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A Look Back at 10 Years – Clair Asbury Lennox

I can’t believe that it’s been nearly ten years since I traveled to Nigeria in June of 2011 with the first official team from Access to Success.

I had been lucky enough to be a student at Davidson during our men’s basketball team’s incredible run to the Elite Eight—and I’ll never forget being at the first game in Raleigh, having a major freak-out while watching our beloved “Big Cat,” #41 Andrew Lovedale steadily closes out our win against Gonzaga with the most important rebound in Wildcat history, followed by two pairs of clutch free throws. As he sunk one from the foul line, Billy Packer told the country what we already knew: “You don’t win this game without having a Lovedale.”

For all he did on the court, I knew that Andrew was much more off of it. I knew the stories of how he collected his teammates’ used basketball shoes after the season each year and took them back to kids at home in Nigeria, where they played with just as much heart but far less on their feet. And I followed the trip that he and others from the Davidson community made there with Samaritan’s Feet in the summer of 2009 to deliver new shoes.

Ten years ago, when A2S was founded, I lived in Charlotte after graduation and came up to Davidson a lot to reclaim the feeling of home that I had fostered there, and that I was missing as a new adult in the real world. I don’t remember what lonely or existential tweet I sent out into the universe that winter. Still, something about it made my acquaintance (and blogging mentor) and A2S co-founder Lauren Biggers tweet back, “You should come to Nigeria with us this summer!” Hm. Maybe… maybe I should! I didn’t have a full-time job lined up yet. I felt aimless in a lot of ways. As someone who likes to stay rooted in the familiar, this was the perfect moment for me to jump. Why not take a leap out of my comfort zone to a new place, with people and a purpose I admired?

Thanks to the generosity of friends, family, and even strangers, I raised enough money to make the trip. I got my yellow fever vaccine and my supply of malaria pills, our visas were approved, and suddenly we were on a plane from Atlanta to Lagos. 11 hours over the ocean towards a continent I’d never seen. I landed with a jolt—not physical but mental. The transition into a world through all five senses seemed so unlike my own, and the first time my skin color put me in the minority. It was clear from anyone’s first glance that I did not belong. And yet, I soon felt as though I did, thanks to the incredible generosity and hospitality of the community at Gospel Life Church in Andrew’s hometown of Benin City. For ten days as we traveled to different schools, set up basketball drills at UniBen (The University of Benin), ate meals at Pastor Ben’s home, and spent time singing and dancing. I was reminded of the power of relationships, cultural exchange, listening, and honoring people’s stories. One of my favorite memories is of A2S co-founder Morgan Clark leading a community mapping project with church members on our very first afternoon, listening for what places and needs were important to them in their particular context. I loved meeting the children and teens, getting to worship with the Gospel Life congregation, and spending time outside on the basketball court.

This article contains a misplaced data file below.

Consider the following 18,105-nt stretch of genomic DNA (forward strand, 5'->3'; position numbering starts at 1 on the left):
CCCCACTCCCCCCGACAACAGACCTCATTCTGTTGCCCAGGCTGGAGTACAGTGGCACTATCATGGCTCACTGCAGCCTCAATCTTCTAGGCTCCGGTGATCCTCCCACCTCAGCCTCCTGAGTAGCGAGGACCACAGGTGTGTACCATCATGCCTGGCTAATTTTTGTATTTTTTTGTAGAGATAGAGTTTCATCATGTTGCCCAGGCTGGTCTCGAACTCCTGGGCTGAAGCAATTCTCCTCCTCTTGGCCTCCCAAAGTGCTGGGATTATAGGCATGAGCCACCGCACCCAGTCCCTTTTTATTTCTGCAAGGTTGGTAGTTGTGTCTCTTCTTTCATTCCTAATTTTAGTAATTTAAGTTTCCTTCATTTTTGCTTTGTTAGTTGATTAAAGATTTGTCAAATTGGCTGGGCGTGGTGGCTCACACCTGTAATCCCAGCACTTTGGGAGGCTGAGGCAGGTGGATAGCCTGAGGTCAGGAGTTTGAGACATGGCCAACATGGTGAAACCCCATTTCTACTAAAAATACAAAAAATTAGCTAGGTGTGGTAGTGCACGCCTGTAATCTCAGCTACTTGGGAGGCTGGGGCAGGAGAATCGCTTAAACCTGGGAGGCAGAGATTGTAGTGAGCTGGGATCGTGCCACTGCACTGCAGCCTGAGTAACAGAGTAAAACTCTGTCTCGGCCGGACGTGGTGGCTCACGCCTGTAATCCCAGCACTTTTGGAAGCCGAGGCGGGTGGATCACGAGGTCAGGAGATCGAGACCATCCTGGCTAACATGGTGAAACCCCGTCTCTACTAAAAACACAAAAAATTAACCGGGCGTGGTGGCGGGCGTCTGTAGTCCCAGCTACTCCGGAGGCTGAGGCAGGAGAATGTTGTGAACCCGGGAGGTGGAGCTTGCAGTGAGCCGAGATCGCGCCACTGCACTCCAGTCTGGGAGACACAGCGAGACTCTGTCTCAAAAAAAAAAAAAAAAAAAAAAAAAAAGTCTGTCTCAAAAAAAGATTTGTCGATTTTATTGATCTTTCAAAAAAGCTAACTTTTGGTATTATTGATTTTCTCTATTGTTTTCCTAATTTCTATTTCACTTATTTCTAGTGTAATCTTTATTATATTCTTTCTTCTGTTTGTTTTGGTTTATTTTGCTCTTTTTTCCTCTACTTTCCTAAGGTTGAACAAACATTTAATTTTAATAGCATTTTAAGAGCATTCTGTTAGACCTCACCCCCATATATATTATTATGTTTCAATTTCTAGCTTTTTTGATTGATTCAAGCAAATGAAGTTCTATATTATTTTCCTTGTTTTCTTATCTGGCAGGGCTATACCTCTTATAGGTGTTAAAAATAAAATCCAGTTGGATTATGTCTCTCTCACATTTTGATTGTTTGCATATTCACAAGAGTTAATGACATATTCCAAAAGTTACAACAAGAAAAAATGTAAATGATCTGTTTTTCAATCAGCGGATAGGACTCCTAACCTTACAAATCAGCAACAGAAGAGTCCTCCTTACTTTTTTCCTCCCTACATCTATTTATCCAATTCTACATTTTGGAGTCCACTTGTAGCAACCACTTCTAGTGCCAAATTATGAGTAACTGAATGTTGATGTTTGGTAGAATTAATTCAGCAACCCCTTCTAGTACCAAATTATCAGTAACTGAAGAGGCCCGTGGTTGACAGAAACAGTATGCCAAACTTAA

There are things about the trip I wish I could redo. Most significantly, I had never been this far from home before, and I wish I could undo the low hum of anxiety that buzzed in my brain throughout the trip. I wish I could have fully taken in everything and let go of worries and homesickness. I know those are natural occurrences on a big trip, but looking back, I feel like they prevented me from being fully present and open in ways I think I could have been—and hope I would be now.
When our little group was the first to travel to Nigeria officially as A2S, so much was unknown. Even though I wasn’t in the weeds of everything related to launching a nonprofit from nothing, I knew that we were taking the first steps in a grand experiment, helping to build the groundwork for what Access to Success would become. Ten years later—wow! I have watched more from afar, but with no less amazement and affection, as Nigerian and American staff have put together a rich and nourishing variety of programming for Nigeria’s youth, from education to faith to sports to self-empowerment to entrepreneurship.

The impact of A2S and its ever-growing fellowship on both sides of the Atlantic is a joy to witness. There’s a lot to think about these days here at home and around the world. A lot is going wrong. Each day we have to take a step to raise our voices against so much injustice and fear-mongering and find ways to honor the good.

Today and this week, I celebrate Access to Success, which has been going right for a decade. I’m proud to have been a small part of its beginnings—the journey affected me more than I can put into words (but here are two pages anyway, ha).

Join me in the celebration with a gift of any size through Oct. 4 to ensure that A2S’s bright light will shine for many more decades!

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